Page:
kit (mizkit) wrote,
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“Year of Miracles” commission, Mark 2

So our landlord at the house in Longford has decided not to return our deposit. He’s within his legal rights to do so, as we only gave about ten days’ notice that we were leaving, but even the estate agent thought it was a fairly rat bastardly thing for him to do, particularly given that they’ve already re-rented the house, and, she said, given what great condition we left it in.

Anyway, because of this, and because we frankly don’t know if Ted’s new job is going to pay him in time to cover next month’s rent, I’m reminding people of the Old Races novella commission I’m running. The details are as follows:

The novella “Year of Miracles” reaches back four hundred years in the Old Races universe to tell another Janx and Daisani story, this time about Sarah Hopkins, the human woman they both loved in the year that London burned.

There is no minimum buy-in for this novella–pay whatever you feel is fair or can afford–but now through the end of July 2010 will be the only opportunity to order a copy: at the end of July, it goes off the market permanently until I find a traditional publisher for it.*

The novella will be delivered to you as a PDF on or before December 31, 2010. I’ll use your Paypal account email address as the one to send the story to unless otherwise directed, so direct me otherwise if necessary. Also, if you do subscribe to the story, please immediately add ce-murphy-patrons@googlegroups.com to your email address book so that when I send the story out it actually gets through to you.

I’d be grateful if people linked or pointed others to both this entry and/or the original one, since I don’t know any other way to advertise!

August 1, 2010: The commission is now closed! Thank you for participating!

And now, a new excerpt from “Year of Miracles”:

“I can’t.” Sarah held back, breaking her grip on Eliseo’s hand. “I can’t.”

“Of course you can.” He stopped and turned back, a gentle brightness in his eyes. He gestured at himself, a motion that invited her to look at him as though she’d never seen him before. Dapper: that was a word she’d learned from the two extraordinary men in her life; from the slight and swarthy man before her and from beautiful, outrageous Janx.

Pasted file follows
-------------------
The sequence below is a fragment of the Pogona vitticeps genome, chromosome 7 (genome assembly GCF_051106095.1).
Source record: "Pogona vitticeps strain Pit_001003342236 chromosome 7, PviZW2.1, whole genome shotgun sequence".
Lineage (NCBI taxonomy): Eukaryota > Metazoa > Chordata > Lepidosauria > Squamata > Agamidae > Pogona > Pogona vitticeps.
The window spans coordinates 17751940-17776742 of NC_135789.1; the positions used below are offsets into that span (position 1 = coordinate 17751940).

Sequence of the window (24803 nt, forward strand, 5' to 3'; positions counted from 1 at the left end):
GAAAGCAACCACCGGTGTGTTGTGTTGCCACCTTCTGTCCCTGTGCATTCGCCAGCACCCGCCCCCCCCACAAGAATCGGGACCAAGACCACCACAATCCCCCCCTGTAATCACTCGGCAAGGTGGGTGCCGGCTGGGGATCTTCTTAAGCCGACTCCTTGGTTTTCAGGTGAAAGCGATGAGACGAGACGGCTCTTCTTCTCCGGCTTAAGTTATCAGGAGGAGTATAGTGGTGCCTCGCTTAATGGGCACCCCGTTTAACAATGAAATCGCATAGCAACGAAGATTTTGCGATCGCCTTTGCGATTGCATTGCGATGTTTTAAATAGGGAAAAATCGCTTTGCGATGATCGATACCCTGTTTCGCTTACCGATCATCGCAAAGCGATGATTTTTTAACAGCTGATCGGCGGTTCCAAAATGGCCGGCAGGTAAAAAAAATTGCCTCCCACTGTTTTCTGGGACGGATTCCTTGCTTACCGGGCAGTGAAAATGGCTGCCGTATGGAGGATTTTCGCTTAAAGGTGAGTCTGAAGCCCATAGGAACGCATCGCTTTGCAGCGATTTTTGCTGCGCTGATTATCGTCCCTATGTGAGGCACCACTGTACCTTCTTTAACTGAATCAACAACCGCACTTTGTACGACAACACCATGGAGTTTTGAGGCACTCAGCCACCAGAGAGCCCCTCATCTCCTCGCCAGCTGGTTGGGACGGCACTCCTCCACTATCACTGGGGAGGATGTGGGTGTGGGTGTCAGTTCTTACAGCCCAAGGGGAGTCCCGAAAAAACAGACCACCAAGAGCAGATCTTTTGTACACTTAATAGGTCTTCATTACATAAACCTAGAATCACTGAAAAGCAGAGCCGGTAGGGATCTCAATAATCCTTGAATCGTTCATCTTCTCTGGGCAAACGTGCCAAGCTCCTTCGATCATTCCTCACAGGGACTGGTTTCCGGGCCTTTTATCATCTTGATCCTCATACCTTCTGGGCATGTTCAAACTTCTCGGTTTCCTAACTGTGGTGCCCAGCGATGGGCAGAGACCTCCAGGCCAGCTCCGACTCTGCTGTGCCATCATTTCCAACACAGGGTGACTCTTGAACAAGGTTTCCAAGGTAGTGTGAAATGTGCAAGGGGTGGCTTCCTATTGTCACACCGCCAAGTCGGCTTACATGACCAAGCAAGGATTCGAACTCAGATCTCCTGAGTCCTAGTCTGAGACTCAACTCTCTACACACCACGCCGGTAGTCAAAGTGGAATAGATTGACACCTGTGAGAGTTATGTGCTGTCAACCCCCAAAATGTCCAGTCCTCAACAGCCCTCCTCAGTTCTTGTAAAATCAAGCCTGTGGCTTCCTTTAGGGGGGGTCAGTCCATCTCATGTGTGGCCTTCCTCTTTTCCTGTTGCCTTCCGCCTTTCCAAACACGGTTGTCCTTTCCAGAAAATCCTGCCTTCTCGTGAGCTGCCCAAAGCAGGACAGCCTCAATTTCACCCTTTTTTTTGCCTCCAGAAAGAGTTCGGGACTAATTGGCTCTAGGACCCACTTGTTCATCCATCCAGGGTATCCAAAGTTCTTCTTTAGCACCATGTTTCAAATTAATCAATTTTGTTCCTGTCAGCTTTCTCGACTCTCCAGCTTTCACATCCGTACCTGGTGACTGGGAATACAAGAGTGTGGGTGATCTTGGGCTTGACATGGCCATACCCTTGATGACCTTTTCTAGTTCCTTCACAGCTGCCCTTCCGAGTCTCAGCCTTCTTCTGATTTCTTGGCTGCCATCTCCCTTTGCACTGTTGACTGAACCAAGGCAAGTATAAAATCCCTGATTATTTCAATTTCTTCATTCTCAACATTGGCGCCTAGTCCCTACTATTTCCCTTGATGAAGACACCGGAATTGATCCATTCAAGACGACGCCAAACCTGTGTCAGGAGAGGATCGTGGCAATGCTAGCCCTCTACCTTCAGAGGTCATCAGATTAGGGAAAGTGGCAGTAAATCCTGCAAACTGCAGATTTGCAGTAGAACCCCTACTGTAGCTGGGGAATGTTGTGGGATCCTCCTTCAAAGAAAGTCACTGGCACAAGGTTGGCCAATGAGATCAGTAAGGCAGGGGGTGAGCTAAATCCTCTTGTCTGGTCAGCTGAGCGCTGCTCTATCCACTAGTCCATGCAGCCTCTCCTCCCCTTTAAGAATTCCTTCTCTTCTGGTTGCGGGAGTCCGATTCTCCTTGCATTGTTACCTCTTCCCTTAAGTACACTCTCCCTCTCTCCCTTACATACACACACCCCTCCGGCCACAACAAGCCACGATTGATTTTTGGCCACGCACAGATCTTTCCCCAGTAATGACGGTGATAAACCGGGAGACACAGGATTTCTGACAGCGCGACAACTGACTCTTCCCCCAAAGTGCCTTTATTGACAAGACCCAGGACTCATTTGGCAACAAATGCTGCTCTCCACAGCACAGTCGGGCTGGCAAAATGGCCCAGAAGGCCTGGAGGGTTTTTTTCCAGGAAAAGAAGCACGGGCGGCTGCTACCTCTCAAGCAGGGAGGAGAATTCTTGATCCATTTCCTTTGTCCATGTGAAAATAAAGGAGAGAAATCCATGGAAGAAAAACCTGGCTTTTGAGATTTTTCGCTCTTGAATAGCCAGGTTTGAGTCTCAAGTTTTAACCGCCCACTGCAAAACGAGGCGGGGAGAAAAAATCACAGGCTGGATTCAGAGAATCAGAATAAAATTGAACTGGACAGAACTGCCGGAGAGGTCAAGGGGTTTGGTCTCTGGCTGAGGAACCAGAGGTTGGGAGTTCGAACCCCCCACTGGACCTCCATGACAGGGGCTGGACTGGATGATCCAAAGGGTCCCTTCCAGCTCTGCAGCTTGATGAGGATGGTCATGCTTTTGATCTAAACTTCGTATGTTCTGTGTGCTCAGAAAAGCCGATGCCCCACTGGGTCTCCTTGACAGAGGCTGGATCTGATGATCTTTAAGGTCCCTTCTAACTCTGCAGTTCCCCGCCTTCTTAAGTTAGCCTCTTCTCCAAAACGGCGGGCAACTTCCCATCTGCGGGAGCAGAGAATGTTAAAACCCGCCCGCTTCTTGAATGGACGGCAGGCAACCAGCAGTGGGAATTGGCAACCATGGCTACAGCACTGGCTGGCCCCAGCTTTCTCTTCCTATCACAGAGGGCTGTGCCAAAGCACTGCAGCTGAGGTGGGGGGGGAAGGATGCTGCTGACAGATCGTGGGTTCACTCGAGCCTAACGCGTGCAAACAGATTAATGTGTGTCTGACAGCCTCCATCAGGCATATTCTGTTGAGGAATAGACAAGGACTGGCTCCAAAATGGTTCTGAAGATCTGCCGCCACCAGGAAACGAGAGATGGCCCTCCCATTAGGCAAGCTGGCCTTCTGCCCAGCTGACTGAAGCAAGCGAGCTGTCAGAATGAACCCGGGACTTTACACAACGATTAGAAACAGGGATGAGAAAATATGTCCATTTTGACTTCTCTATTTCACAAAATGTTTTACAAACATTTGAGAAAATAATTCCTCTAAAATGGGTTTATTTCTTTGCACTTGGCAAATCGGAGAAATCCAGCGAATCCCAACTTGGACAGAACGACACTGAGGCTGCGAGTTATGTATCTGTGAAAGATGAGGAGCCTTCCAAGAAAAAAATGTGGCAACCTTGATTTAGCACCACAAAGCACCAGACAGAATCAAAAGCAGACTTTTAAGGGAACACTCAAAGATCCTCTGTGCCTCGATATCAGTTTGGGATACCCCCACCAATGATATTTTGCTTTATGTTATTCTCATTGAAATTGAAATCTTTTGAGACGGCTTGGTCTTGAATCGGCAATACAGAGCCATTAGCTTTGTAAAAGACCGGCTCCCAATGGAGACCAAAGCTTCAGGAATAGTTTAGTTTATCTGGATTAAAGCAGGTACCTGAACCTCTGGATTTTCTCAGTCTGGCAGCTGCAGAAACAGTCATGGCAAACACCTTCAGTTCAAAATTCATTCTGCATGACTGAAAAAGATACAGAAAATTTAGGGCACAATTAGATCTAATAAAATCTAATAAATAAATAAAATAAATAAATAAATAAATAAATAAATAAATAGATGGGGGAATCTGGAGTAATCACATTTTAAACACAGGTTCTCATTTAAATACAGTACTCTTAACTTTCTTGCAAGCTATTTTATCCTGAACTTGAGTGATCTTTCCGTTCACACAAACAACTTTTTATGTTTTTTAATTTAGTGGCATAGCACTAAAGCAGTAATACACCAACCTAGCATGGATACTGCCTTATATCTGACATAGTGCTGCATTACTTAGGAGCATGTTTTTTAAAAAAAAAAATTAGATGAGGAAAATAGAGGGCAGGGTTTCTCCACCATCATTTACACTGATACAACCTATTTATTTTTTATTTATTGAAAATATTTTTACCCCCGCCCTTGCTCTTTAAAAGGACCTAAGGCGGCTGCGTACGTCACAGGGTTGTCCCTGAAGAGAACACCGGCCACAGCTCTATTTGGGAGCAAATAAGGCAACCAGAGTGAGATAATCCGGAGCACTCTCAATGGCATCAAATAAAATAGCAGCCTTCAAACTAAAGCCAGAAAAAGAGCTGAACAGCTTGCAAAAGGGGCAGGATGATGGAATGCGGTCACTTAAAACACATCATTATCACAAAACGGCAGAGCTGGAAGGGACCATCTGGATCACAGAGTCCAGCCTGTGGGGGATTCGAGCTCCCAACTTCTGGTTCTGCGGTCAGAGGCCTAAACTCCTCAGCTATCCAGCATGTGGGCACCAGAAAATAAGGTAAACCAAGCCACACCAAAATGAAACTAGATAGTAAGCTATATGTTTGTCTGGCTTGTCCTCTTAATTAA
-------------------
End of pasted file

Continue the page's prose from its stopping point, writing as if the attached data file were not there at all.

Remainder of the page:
And that was the trouble, whether Eliseo Daisani wanted to see it or not. He suited the fine clothes, the expensive shoes, the distant music and the wealthy crowd who attended such matters as balls and courts. He was not handsome, but his aspect, the part of him that was more–and less–than human, gave him a gravitas and a compulsion that drew people to him. He belonged where she did not. Even dressed in silks, even with the slaughterfields cultured from her voice, she was a daughter of blood and guts and gore.

“Sarah,” Daisani said, still gentle. “What do you see, when you look at me?”

“More than I should.” She couldn’t help it: not since the night a gleeful Janx had shed his human form, becoming the great red dragon who offered her a place on his back. She had flown so high that night, come so close to touching the winter moon, and when they landed, Eliseo Daisani, not to be outdone, was waiting for them with a waterfall of impossible flowers in his arms. The season was wrong, all wrong, and yet his arms overflowed with blooms. Daisies she knew, though the red ones were unfamiliar, but the others were thistle-purple and elongated.

“Amaranth,” Daisani said that night. “Love everlasting, and red daisies for beauty unknown.”

“Nothing lasts forever,” she had replied, and then he had offered her proof that she was wrong, never wincing as he parted the veins of his wrist and slow blood oozed out.

“Just two sips,” he warned. “The first for health. The second for life.”

“And if I take three?” she asked, playful with the wonder of Janx’s flight.

Daisani’s gaze darkened. “Do not. The third sip is death. That’s the price of a vampire’s gift.”

“More than I should,” Sarah repeated now, because she couldn’t forget, not ever, not looking at either of her men. “Always, more than I should.”

“And they see less.” He nodded toward the distant courtyard, and offered his arm once more. “They’ll see a woman of wealth and beauty, Sarah, no matter what you feel lies below.”

*I reserve the right to do a second run of sales if it turns into a novel, which is not impossible. Otherwise, though, this is it, your one and only chance.

(x-posted from the essential kit)
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